We've all been there: you're set to host the most perfect dinner party, only to be brought down by an epic disaster. Whether it's not enough food, getting stuck in the kitchen or... er... plumbing problems, you need a solution fast. Here's how to handle seven of the most common scenarios like a pro.
Whether it's because you had unexpected guests show up or you're just bad at math, be sure to have a contingency plan or two in place when hosting. One option is to keep a stash of dinner party-approved snacks in your cupboard. Think almonds, dried fruits, crackers you can pair with a good cheese and so on. That way, you can set out food for guests to nibble on. The other option is to deputize a friend to be your errand runner. Have cash on hand to give them in case they need to run out and pick something up. And, of course, be willing to return the favor when they host.
Yes, you're probably going to have to do a little bit of work to finish the meal after your guests have arrived, but you want to spend most of your time with your friends. Two ways to avoid this: Plan a menu that can be prepared in advance and can be heated just before serving, and focus on drinks that don't take a lot of effort to make. It's even better if you can make them in a batch ahead of time to serve like a punch, or you can set out the ingredients and a recipe card for guests to make their own. If you do end up in the kitchen, invite your guests in and either put them to work or be ready to decline several offers of help.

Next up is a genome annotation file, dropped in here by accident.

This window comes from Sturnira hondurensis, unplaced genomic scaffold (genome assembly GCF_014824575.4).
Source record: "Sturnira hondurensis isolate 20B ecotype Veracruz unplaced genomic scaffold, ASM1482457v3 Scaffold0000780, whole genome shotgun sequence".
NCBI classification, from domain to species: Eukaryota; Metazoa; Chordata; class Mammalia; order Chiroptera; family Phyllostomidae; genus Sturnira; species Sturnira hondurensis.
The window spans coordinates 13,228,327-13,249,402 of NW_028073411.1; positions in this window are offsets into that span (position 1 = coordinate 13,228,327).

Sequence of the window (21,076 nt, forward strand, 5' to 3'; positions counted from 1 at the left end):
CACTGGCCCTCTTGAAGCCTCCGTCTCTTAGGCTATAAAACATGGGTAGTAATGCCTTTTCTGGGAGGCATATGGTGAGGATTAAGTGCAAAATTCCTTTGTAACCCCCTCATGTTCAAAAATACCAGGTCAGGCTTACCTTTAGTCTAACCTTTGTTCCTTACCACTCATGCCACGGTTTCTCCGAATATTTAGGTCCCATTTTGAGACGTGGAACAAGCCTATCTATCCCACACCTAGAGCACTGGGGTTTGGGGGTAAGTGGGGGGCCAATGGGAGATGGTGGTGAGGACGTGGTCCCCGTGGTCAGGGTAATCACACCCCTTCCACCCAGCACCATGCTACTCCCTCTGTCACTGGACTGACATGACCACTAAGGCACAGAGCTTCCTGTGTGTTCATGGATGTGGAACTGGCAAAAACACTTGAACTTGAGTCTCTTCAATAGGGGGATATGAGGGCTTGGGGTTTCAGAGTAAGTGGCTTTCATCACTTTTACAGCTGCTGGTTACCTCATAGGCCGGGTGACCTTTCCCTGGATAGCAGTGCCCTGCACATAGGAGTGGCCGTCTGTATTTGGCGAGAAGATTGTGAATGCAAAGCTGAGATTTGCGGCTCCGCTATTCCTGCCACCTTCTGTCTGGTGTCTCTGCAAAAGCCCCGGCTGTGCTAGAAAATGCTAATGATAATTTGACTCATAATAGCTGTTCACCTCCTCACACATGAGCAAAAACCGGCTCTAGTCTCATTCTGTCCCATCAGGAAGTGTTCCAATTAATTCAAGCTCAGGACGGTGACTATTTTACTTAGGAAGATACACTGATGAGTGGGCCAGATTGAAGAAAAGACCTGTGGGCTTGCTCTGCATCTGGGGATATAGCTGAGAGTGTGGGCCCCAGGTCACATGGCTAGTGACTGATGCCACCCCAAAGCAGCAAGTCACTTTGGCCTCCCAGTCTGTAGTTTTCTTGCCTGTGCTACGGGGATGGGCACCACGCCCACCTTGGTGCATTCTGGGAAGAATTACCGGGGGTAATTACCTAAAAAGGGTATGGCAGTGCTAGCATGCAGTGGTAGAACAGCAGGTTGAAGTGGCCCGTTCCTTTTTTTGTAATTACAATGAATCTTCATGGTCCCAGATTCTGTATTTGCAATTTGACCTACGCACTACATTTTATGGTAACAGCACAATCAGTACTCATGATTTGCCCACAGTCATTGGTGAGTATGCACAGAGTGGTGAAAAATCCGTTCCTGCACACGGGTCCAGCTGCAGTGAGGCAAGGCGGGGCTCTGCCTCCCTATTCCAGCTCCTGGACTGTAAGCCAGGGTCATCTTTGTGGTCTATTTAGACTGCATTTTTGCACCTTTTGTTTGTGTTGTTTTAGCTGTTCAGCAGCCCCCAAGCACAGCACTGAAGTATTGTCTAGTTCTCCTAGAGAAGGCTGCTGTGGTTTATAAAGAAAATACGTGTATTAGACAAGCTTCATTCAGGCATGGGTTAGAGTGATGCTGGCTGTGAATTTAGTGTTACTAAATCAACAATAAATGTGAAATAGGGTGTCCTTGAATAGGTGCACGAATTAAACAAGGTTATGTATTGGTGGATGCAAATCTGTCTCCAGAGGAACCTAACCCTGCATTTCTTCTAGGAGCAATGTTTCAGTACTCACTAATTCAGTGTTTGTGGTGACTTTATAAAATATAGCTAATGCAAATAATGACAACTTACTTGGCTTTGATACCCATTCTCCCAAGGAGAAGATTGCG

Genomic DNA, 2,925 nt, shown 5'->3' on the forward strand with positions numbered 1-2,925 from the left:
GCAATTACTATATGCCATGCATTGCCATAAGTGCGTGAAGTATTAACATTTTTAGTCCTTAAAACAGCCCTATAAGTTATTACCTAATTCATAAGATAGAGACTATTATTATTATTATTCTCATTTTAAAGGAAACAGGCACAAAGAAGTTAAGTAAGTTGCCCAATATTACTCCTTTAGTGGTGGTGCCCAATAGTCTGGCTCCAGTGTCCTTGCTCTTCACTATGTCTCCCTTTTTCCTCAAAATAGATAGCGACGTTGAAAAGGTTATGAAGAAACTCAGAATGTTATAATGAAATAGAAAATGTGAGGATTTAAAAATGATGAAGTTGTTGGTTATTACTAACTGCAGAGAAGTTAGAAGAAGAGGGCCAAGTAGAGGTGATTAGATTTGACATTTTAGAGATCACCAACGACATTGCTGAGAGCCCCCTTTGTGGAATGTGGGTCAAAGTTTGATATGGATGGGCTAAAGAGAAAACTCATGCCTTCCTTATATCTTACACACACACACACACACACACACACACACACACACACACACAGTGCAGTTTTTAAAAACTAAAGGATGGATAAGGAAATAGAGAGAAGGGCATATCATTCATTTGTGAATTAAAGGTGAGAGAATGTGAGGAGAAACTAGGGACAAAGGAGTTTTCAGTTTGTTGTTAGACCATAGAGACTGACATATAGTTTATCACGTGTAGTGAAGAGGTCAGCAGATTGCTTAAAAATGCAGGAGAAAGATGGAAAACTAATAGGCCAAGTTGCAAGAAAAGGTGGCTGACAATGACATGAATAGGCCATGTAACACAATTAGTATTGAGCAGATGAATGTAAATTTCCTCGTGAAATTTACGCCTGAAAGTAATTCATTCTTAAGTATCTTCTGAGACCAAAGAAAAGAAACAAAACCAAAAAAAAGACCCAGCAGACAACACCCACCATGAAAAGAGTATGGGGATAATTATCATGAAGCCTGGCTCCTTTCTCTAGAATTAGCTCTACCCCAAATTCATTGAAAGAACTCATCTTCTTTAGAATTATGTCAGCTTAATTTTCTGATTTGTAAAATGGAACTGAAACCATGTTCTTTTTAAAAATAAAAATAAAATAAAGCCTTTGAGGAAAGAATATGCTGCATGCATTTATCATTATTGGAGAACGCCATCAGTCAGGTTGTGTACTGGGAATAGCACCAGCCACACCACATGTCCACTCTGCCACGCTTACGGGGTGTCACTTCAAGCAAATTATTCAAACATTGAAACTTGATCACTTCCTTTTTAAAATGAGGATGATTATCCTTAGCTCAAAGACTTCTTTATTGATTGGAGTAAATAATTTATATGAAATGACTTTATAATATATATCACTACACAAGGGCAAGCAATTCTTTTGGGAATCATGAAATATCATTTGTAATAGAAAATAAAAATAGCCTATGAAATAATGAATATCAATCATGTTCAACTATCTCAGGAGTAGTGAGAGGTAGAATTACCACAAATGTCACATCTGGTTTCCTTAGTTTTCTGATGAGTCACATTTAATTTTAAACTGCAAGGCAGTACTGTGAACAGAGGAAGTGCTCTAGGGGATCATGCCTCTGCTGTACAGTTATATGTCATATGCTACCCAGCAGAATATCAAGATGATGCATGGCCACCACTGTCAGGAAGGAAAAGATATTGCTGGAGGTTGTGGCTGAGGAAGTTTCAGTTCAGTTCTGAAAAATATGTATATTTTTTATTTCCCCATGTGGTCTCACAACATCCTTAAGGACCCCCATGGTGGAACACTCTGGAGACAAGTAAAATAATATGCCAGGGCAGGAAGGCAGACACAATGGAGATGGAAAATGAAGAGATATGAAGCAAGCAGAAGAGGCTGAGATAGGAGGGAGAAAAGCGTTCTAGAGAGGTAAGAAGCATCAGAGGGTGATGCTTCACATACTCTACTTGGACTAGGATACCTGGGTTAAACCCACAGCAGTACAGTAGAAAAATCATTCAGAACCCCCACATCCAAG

Thankfully, this isn't that big of a deal. Yes, it will be a bit awkward if everyone else is walking in carrying a bottle of red and you're empty-handed, but you can consider it a style move and be the guest who sends a thoughtful thank you. Sending flowers and a nice note in the next couple of days (no more than three days later) is a perfect solution — and one that doesn't require the host to do any extra work during the dinner party.
Hopefully, your guests have let you know in advance of anything they are allergic to or anything they can't eat. But to be safe, plan your meal to include at least a few things that are vegetarian, don't contain shellfish and don't have dairy. That should cover your bases. If you're a guest and you have a specific limitation, let your host know when you accept the invitation, and offer to bring something too.
Unfortunately, there's no way to get the salt back out of your dish, but you can make it less noticeable. If it's liquid-based, like a soup or sauce, try diluting the recipe with a bit more water or broth. Adding a starchy food like noodles or potatoes will also help reduce the saltiness, as they will soak up the salt. To avoid this issue in the future, salt it when the dish is almost done to prevent evaporation from intensifying the salt.
The small touches matter to make your home feel welcoming to your guests. So remember these three things: 1. Play music. It will keep things lively and help smooth over any awkward silences. 2. Put a candle in the bathroom. It's just kind to your guests. 3. Make sure things are stocked. Check hand soap, toilet paper and tissues, and put out a clean hand towel in the kitchen and in the bathroom.
This is every host's and guest's worst nightmare, we know. But it happens to the best of us. If your host doesn't have a plunger in the bathroom, your best course of action is to discreetly let them know what's happened, and ask for the necessary supplies to clean it up yourself. The worst thing you can do is feign ignorance and leave it for the next unsuspecting guest. If you're a host (and you know you have a temperamental toilet), keep the plunger in the bathroom and check in on the bathroom situation a couple of times during the evening.
Never an uncomfortable moment, sponsored by Sanuk.
Has this ever happened to you? What was your biggest dinner party fail, and how did you recover? Tell us in the comments below.
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